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Re: Efficient use of OpenSees interpreter - RAM usage

Post by kampix01 » Sun May 04, 2014 10:45 pm

Because of my memory problem, I broke my problem down to a single degree of freedom model where I did my IDA calculations for a certain period range (This is the reason for the variable mass and the variable Lambda_i in the MIK model, please find my model below). Maybe the model can help you finding the memory leak. If I can support you in any way, please contact me (david.kampenhuber@uibk.ac.at).

regards David

# delete former calculations ====================
wipe all

# DIMENSION and DOFs ============================
# global model dim and dof
model basic -ndm 2 -ndf 3;

# GEOMETRY ======================================
# main nodes
node 10 0.0 0.0;
node 20 0.0 1.0;
# additional node
node 18 0.0 0.0;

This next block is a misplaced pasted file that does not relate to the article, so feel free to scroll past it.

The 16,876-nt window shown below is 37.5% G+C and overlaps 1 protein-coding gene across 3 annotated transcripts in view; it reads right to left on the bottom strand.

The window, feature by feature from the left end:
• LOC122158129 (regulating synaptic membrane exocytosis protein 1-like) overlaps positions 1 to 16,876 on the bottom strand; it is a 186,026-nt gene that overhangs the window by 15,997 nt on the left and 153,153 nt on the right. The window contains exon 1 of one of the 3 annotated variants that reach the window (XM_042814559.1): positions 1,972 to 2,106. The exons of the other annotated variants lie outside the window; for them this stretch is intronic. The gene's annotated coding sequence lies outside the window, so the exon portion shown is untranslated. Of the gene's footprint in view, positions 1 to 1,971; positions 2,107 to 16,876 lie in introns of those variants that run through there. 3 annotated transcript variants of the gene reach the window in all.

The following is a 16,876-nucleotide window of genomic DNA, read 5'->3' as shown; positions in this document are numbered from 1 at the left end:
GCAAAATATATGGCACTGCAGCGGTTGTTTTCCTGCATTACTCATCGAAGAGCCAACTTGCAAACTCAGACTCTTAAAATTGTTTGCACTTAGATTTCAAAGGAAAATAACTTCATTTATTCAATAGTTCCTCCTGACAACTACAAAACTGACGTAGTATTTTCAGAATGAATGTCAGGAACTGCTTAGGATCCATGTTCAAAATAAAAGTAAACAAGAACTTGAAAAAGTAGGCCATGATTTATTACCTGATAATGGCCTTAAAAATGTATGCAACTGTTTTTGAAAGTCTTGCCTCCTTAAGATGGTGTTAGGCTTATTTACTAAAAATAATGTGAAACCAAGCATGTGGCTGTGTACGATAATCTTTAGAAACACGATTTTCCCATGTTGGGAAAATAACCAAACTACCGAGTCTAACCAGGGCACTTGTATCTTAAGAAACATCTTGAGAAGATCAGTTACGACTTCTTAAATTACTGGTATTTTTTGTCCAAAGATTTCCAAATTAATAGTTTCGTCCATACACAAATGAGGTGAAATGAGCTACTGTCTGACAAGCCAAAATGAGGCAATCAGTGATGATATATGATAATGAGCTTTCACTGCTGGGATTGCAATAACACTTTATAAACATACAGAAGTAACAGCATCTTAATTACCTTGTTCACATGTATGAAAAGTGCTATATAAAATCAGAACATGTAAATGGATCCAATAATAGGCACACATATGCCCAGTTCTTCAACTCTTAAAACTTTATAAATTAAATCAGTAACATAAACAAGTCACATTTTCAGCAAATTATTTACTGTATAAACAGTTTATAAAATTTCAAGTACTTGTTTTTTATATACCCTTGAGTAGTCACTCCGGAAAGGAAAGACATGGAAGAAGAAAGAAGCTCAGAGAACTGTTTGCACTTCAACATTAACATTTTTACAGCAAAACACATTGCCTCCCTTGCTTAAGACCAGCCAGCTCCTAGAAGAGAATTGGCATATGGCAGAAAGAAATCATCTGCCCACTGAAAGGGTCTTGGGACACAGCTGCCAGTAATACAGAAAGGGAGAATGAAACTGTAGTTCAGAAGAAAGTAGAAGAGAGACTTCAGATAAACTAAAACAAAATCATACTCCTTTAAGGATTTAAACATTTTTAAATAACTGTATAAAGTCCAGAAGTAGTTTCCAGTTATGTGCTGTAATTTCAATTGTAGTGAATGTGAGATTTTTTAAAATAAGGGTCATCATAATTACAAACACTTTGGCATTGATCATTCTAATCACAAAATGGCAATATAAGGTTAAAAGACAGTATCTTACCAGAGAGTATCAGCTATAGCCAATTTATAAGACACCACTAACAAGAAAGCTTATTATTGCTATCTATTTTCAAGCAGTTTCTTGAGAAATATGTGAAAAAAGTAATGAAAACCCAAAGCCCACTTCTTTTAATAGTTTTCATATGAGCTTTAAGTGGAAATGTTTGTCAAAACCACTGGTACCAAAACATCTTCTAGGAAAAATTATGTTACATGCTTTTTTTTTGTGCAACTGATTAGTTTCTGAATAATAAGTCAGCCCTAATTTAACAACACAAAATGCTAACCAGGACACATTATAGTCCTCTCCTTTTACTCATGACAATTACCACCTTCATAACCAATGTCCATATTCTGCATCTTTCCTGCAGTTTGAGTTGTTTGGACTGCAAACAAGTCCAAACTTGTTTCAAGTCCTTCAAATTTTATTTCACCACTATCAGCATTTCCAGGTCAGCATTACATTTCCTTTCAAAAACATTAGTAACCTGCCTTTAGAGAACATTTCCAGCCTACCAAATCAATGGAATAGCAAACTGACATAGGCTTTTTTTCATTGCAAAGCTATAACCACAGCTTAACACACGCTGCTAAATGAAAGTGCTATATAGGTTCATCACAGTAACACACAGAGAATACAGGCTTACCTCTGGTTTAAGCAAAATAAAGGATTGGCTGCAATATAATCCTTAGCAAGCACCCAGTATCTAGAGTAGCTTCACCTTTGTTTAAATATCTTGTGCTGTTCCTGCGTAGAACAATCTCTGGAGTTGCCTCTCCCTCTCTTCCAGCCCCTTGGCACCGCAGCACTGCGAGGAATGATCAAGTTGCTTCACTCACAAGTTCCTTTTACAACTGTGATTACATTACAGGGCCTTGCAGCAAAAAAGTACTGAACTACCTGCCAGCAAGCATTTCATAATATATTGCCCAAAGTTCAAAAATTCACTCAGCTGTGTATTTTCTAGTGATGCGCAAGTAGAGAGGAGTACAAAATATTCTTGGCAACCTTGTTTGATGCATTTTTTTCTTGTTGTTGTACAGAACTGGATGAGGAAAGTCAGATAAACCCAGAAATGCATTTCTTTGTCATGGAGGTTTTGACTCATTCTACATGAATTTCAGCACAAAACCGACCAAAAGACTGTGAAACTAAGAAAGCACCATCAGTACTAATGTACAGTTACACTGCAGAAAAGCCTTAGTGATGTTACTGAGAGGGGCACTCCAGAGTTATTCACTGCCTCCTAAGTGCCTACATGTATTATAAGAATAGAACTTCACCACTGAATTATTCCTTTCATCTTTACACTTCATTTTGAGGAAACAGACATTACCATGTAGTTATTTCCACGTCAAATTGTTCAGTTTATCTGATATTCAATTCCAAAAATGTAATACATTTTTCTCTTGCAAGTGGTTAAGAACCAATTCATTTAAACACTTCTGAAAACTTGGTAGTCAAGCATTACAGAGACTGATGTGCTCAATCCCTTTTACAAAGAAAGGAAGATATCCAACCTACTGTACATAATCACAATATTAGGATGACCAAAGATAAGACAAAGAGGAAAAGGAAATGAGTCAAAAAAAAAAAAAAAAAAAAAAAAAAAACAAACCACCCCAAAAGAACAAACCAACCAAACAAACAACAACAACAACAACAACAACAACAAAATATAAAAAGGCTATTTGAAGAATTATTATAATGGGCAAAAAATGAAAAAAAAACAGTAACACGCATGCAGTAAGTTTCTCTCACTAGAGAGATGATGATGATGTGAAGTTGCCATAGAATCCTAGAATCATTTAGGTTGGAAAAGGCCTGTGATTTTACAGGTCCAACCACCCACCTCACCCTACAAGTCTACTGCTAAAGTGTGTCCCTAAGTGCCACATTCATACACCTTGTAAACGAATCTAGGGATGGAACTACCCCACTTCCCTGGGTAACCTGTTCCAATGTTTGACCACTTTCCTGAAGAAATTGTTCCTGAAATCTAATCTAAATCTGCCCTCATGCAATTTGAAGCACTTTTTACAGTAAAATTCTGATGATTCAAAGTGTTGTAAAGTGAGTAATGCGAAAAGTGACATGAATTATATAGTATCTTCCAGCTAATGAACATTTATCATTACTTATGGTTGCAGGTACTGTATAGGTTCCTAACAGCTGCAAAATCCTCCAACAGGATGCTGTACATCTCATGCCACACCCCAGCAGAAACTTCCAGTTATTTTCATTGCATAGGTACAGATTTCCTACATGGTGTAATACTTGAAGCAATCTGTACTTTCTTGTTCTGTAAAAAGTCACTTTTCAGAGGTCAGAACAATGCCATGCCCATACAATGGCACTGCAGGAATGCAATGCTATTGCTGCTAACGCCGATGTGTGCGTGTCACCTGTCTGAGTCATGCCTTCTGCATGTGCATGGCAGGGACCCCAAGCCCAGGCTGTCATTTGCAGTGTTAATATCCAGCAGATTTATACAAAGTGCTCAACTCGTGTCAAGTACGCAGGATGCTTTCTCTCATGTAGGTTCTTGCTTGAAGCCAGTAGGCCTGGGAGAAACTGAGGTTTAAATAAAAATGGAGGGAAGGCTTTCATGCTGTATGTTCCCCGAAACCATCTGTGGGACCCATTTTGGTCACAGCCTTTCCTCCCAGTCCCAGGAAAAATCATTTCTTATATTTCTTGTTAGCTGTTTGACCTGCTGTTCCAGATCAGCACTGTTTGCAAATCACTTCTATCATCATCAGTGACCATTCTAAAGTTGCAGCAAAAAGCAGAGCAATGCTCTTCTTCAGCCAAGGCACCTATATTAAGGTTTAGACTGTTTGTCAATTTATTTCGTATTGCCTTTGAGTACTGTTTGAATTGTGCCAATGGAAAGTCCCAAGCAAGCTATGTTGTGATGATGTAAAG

# MASS ==========================================
# nodal mass
mass 20 $sdof(m_i) 1.e-10 1.e-10;

# BOUNDARY CONDITIONS ===========================
# global boundary conditions
fix 10 1 1 1;
# local boundary conditions
equalDOF 10 18 1 2;

# MATERIAL ======================================
# MIK_BilinHystResp
uniaxialMaterial Bilin 2 1.0\
0.03 0.03\
1.0 -1.0\
$sdof(LambdaS_i) $sdof(LambdaC_i)\
$sdof(LambdaA_i) $sdof(LambdaK_i)\
1.0 1.0 1.0 1.0\
999.000 999.000\
309.700 309.700\
0.0 0.0\
2619.400 2619.400\
1.0 1.0;
# MinMax
set sdof(MatTag) 1;
uniaxialMaterial MinMax 1 2\
-min -800.0 -max 800.0;

# GEOMETRIC TRANSFORMATION ======================
set sdof(TransfTag) 1;
geomTransf PDelta 1;

# ELEMENTS ======================================
# column
element elasticBeamColumn 1\
18 20\
1.e2 1.e6 1.e2 $sdof(TransfTag);
# spring
element zeroLength 2\
10 18\
-mat $sdof(MatTag) -dir 6;

# DAMPING: RAYLEIGH =============================
# damping parameter
set sdof(alphaM_i) [expr 1.0*2.0*0.05*$sdof(omega_i)];
set sdof(betaKcurr_i) [expr 1.0*2.0*0.05/$sdof(omega_i)];
set sdof(betaKinit_i) [expr 0.0*2.0*0.05/$sdof(omega_i)];
set sdof(betaKcomm_i) [expr 0.0*2.0*0.05/$sdof(omega_i)];
# damping definition
rayleigh $sdof(alphaM_i) $sdof(betaKcurr_i) $sdof(betaKinit_i) $sdof(betaKcomm_i);